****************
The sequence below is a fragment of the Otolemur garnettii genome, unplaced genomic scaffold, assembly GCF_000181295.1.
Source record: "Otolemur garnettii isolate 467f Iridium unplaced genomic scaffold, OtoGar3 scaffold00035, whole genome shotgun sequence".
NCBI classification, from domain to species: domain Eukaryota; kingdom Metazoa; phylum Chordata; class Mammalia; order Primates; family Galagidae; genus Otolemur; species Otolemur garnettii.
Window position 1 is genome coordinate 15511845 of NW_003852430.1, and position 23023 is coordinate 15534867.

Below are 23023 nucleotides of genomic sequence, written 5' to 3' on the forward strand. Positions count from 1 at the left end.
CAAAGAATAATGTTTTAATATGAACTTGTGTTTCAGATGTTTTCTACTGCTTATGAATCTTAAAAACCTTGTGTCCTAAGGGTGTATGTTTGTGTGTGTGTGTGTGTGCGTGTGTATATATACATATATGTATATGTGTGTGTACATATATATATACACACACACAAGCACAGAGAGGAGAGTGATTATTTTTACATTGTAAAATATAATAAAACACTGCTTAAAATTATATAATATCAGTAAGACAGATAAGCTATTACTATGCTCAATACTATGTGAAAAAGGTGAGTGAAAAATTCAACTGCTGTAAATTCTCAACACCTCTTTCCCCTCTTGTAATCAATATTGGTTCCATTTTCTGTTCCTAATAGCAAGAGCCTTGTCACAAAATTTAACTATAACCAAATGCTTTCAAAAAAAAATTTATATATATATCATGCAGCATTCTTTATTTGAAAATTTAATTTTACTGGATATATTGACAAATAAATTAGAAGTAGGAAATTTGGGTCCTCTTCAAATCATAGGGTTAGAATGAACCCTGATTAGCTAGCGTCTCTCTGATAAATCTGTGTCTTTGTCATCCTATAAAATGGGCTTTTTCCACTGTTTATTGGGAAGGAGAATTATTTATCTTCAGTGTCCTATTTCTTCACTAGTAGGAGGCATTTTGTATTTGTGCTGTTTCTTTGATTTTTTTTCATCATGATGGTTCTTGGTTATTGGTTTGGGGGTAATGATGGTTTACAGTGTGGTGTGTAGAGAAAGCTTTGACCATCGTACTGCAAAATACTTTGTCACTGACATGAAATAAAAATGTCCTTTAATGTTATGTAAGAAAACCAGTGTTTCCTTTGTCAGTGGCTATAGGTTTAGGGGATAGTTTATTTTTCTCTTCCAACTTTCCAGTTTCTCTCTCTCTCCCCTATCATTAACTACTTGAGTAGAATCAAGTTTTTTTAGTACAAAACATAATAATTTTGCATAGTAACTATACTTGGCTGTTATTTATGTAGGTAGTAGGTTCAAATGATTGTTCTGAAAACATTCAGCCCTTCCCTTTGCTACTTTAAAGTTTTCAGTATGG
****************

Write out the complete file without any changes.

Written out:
The sequence below is a fragment of the Otolemur garnettii genome, unplaced genomic scaffold, assembly GCF_000181295.1.
Source record: "Otolemur garnettii isolate 467f Iridium unplaced genomic scaffold, OtoGar3 scaffold00035, whole genome shotgun sequence".
NCBI classification, from domain to species: domain Eukaryota; kingdom Metazoa; phylum Chordata; class Mammalia; order Primates; family Galagidae; genus Otolemur; species Otolemur garnettii.
Window position 1 is genome coordinate 15511845 of NW_003852430.1, and position 23023 is coordinate 15534867.

Below are 23023 nucleotides of genomic sequence, written 5' to 3' on the forward strand. Positions count from 1 at the left end.
CAAAGAATAATGTTTTAATATGAACTTGTGTTTCAGATGTTTTCTACTGCTTATGAATCTTAAAAACCTTGTGTCCTAAGGGTGTATGTTTGTGTGTGTGTGTGTGTGCGTGTGTATATATACATATATGTATATGTGTGTGTACATATATATATACACACACACAAGCACAGAGAGGAGAGTGATTATTTTTACATTGTAAAATATAATAAAACACTGCTTAAAATTATATAATATCAGTAAGACAGATAAGCTATTACTATGCTCAATACTATGTGAAAAAGGTGAGTGAAAAATTCAACTGCTGTAAATTCTCAACACCTCTTTCCCCTCTTGTAATCAATATTGGTTCCATTTTCTGTTCCTAATAGCAAGAGCCTTGTCACAAAATTTAACTATAACCAAATGCTTTCAAAAAAAAATTTATATATATATCATGCAGCATTCTTTATTTGAAAATTTAATTTTACTGGATATATTGACAAATAAATTAGAAGTAGGAAATTTGGGTCCTCTTCAAATCATAGGGTTAGAATGAACCCTGATTAGCTAGCGTCTCTCTGATAAATCTGTGTCTTTGTCATCCTATAAAATGGGCTTTTTCCACTGTTTATTGGGAAGGAGAATTATTTATCTTCAGTGTCCTATTTCTTCACTAGTAGGAGGCATTTTGTATTTGTGCTGTTTCTTTGATTTTTTTTCATCATGATGGTTCTTGGTTATTGGTTTGGGGGTAATGATGGTTTACAGTGTGGTGTGTAGAGAAAGCTTTGACCATCGTACTGCAAAATACTTTGTCACTGACATGAAATAAAAATGTCCTTTAATGTTATGTAAGAAAACCAGTGTTTCCTTTGTCAGTGGCTATAGGTTTAGGGGATAGTTTATTTTTCTCTTCCAACTTTCCAGTTTCTCTCTCTCTCCCCTATCATTAACTACTTGAGTAGAATCAAGTTTTTTTAGTACAAAACATAATAATTTTGCATAGTAACTATACTTGGCTGTTATTTATGTAGGTAGTAGGTTCAAATGATTGTTCTGAAAACATTCAGCCCTTCCCTTTGCTACTTTAAAGTTTTCAGTATGG